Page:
Going down – Destroyed Russian armored vehicle at attempted river crossing near Bilohorivka

What makes tiny places like Bilohorivka and Verkhnokamianka so important? They are examples of how symbolism can sometimes be more important than strategy in a war. Besides being inside an administrative boundary, the two villages have little to recommend them to anyone other than their inhabitants. They were either the first or last stops for those crossing into or out of Luhansk province. Combined, the two villages only have about a thousand inhabitants. Both are pass through places. The kind of forgettable villages that dot the countryside in Ukraine. During times of peace, these villages are quaint reminders of the persistence of rural life on the vast steppe that stretches for hundreds of kilometers in every direction. Only amid a war, where Ukrainian and Russian armed forces fight for every inch of territory do Bilohorivka and Verkhnokamianka rise out of obscurity.

Access Denied – Lost In Luhansk
During the first few days of July, the Russians announced that they had occupied the entirety of Luhansk province. Like so many other things in this war, any statement from Russia should be met with skepticism. At Bilohorivka and Verkhnokamianka, they are still fighting for control with Ukrainian forces. Denying the Russians control over a small part of Luhansk is a victory. How can the Russians take Donetsk province when they still have not managed to finish the job in Luhansk? The more forces the Russians commit to securing small villages, the less they will have to go on the offensive in Donetsk. Reports state that the Russians keep trying to take the villages only to be repelled. Of the two, Verkhnokamianka is the more important target. It is located astride a highway that runs southwestward from Sievierodonetsk to Bakhmut, a city in Donetsk that the Russians have as one of their next objectives. The longer that Ukrainian forces hold out in Verkhnokamianka, the longer it will take the Russian to advance on Bakhmut.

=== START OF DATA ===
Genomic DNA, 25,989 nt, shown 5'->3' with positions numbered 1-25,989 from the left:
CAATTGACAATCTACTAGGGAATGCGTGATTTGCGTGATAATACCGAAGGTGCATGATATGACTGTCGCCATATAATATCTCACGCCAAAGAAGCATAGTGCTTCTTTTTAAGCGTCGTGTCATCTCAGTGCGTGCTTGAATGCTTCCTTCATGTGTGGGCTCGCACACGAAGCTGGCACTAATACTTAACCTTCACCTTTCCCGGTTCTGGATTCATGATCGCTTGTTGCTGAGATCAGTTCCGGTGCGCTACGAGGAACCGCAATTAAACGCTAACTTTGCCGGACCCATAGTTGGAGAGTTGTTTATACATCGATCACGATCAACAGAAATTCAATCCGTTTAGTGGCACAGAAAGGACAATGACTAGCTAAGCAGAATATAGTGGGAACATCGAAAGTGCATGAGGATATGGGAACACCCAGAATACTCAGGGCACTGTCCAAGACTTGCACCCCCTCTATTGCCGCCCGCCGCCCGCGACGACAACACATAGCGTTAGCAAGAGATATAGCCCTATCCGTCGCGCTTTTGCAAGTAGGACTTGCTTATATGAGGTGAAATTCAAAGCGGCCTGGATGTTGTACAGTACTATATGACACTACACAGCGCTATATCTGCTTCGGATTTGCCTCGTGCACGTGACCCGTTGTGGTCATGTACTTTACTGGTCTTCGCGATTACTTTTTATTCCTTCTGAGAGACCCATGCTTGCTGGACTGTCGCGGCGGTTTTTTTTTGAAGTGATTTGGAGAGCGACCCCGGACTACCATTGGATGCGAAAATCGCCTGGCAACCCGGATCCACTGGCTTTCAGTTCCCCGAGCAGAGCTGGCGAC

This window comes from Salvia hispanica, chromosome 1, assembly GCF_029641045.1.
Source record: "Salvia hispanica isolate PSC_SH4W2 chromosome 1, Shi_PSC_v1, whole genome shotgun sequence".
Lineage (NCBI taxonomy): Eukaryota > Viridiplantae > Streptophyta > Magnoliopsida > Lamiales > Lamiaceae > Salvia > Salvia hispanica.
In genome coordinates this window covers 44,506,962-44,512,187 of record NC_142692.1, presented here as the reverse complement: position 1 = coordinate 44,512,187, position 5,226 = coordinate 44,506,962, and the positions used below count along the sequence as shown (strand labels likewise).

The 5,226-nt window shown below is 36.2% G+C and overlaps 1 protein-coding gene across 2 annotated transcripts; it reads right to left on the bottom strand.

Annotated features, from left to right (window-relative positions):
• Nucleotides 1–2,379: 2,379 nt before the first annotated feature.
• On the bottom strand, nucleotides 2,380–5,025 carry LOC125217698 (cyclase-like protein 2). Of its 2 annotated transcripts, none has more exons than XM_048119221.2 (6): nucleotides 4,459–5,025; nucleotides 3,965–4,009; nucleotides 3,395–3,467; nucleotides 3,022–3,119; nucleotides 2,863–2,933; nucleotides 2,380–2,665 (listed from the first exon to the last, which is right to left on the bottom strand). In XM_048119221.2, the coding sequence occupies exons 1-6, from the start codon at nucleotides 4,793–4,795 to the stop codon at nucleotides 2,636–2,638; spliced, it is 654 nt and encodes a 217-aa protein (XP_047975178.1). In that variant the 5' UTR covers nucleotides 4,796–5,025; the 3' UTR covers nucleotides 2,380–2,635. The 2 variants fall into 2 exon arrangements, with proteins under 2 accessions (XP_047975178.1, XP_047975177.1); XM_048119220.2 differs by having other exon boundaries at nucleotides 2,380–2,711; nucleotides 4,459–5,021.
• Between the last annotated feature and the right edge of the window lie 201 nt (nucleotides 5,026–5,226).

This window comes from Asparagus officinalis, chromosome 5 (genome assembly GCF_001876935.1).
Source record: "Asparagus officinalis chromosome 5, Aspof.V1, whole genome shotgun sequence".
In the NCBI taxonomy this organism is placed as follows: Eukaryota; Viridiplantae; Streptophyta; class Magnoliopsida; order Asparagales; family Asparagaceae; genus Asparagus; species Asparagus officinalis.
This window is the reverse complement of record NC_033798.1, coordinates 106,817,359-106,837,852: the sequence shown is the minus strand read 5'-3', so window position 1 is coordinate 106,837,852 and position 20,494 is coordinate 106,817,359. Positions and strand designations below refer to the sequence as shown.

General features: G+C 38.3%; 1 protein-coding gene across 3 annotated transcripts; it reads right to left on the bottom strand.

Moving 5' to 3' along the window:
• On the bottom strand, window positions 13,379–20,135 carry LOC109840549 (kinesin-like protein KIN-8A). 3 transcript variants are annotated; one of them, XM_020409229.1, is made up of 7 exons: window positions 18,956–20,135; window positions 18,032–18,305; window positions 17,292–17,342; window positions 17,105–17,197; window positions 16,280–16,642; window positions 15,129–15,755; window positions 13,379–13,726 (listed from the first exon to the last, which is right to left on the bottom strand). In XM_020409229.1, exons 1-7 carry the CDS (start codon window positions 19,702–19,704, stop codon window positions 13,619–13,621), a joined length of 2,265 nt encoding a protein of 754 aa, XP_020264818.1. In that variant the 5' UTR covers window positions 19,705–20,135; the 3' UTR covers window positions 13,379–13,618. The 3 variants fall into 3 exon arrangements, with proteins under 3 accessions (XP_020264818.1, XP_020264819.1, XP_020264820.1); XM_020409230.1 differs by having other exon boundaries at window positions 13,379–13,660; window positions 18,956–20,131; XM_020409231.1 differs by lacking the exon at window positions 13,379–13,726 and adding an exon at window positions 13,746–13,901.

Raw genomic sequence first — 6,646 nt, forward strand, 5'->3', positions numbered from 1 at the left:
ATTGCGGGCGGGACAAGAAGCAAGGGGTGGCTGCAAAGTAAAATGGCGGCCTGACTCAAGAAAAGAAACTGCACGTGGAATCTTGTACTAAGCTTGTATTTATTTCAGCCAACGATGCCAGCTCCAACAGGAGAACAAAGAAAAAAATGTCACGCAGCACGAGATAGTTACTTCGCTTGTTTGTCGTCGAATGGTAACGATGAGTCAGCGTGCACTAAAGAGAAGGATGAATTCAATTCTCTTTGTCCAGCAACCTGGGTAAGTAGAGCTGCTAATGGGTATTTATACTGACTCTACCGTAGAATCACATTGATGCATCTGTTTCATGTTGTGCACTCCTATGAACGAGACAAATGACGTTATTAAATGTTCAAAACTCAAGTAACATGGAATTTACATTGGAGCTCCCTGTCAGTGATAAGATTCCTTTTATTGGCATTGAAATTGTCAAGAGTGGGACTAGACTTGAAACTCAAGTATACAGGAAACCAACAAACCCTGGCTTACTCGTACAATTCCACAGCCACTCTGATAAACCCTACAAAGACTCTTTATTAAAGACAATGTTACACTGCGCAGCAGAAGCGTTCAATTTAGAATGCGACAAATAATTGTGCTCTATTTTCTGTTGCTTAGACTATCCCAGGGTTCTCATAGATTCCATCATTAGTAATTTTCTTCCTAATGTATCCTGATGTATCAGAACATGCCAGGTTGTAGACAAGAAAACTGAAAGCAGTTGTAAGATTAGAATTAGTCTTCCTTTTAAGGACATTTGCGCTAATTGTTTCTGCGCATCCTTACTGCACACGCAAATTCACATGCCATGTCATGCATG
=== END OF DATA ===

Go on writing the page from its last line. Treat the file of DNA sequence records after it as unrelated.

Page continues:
Fighting back – Ukrainian forces firing artillery in the Donbas region

Russia will probably occupy all of Luhansk province soon. Then again, the same was expected of them two weeks ago when they occupied Lysychansk. The constant resistance the Russians face has eroded their forces. Intelligence estimates state that they have lost 30% of their forces fighting in Ukraine. This bodes ill for their campaign in Donetsk. Because Vladimir Putin still has not declared martial law, which would trigger a full-scale mobilization, Russia’s ground forces are running low. Sustaining high casualty rates for incremental gains is a costly strategy, one that has taken a toll on Russian troop levels. The Russian’s greatest advantage continues to be in artillery. They have bombed large swathes of the Donbas into oblivion. This creeping barrage has worked, but they still need boots on the ground to secure villages such as Bilohorivka and Verkhnokamianka. Taking those two villages has already proved extremely difficult, holding them will be even more so. The same could be said for all their other gains in this war.

Click here for: Reordering European Security – The Ukraine-Russia War Changes Everything (The Russian Invasion of Ukraine #136)